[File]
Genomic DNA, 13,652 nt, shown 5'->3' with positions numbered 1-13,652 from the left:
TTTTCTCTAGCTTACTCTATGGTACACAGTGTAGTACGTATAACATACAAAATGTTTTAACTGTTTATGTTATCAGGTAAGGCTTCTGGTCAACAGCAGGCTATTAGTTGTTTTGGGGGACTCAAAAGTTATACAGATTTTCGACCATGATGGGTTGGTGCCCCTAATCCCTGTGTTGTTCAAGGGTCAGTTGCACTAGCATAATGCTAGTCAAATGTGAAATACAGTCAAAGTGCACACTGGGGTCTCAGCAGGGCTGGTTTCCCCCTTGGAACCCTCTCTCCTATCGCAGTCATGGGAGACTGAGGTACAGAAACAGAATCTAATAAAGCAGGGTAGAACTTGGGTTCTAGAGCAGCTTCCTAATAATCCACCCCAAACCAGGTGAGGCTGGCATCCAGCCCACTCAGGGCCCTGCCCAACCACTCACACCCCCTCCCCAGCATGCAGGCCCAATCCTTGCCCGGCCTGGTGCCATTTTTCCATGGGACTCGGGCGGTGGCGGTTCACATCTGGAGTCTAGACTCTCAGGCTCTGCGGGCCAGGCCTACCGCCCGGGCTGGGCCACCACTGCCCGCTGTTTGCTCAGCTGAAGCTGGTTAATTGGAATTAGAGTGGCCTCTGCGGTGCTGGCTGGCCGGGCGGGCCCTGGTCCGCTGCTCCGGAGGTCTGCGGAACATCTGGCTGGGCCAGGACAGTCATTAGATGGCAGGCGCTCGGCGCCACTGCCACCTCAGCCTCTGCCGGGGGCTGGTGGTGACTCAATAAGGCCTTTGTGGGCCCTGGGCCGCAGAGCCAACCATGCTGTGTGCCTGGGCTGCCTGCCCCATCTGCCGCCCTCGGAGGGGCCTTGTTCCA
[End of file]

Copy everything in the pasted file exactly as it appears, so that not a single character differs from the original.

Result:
Genomic DNA, 13,652 nt, shown 5'->3' with positions numbered 1-13,652 from the left:
TTTTCTCTAGCTTACTCTATGGTACACAGTGTAGTACGTATAACATACAAAATGTTTTAACTGTTTATGTTATCAGGTAAGGCTTCTGGTCAACAGCAGGCTATTAGTTGTTTTGGGGGACTCAAAAGTTATACAGATTTTCGACCATGATGGGTTGGTGCCCCTAATCCCTGTGTTGTTCAAGGGTCAGTTGCACTAGCATAATGCTAGTCAAATGTGAAATACAGTCAAAGTGCACACTGGGGTCTCAGCAGGGCTGGTTTCCCCCTTGGAACCCTCTCTCCTATCGCAGTCATGGGAGACTGAGGTACAGAAACAGAATCTAATAAAGCAGGGTAGAACTTGGGTTCTAGAGCAGCTTCCTAATAATCCACCCCAAACCAGGTGAGGCTGGCATCCAGCCCACTCAGGGCCCTGCCCAACCACTCACACCCCCTCCCCAGCATGCAGGCCCAATCCTTGCCCGGCCTGGTGCCATTTTTCCATGGGACTCGGGCGGTGGCGGTTCACATCTGGAGTCTAGACTCTCAGGCTCTGCGGGCCAGGCCTACCGCCCGGGCTGGGCCACCACTGCCCGCTGTTTGCTCAGCTGAAGCTGGTTAATTGGAATTAGAGTGGCCTCTGCGGTGCTGGCTGGCCGGGCGGGCCCTGGTCCGCTGCTCCGGAGGTCTGCGGAACATCTGGCTGGGCCAGGACAGTCATTAGATGGCAGGCGCTCGGCGCCACTGCCACCTCAGCCTCTGCCGGGGGCTGGTGGTGACTCAATAAGGCCTTTGTGGGCCCTGGGCCGCAGAGCCAACCATGCTGTGTGCCTGGGCTGCCTGCCCCATCTGCCGCCCTCGGAGGGGCCTTGTTCCA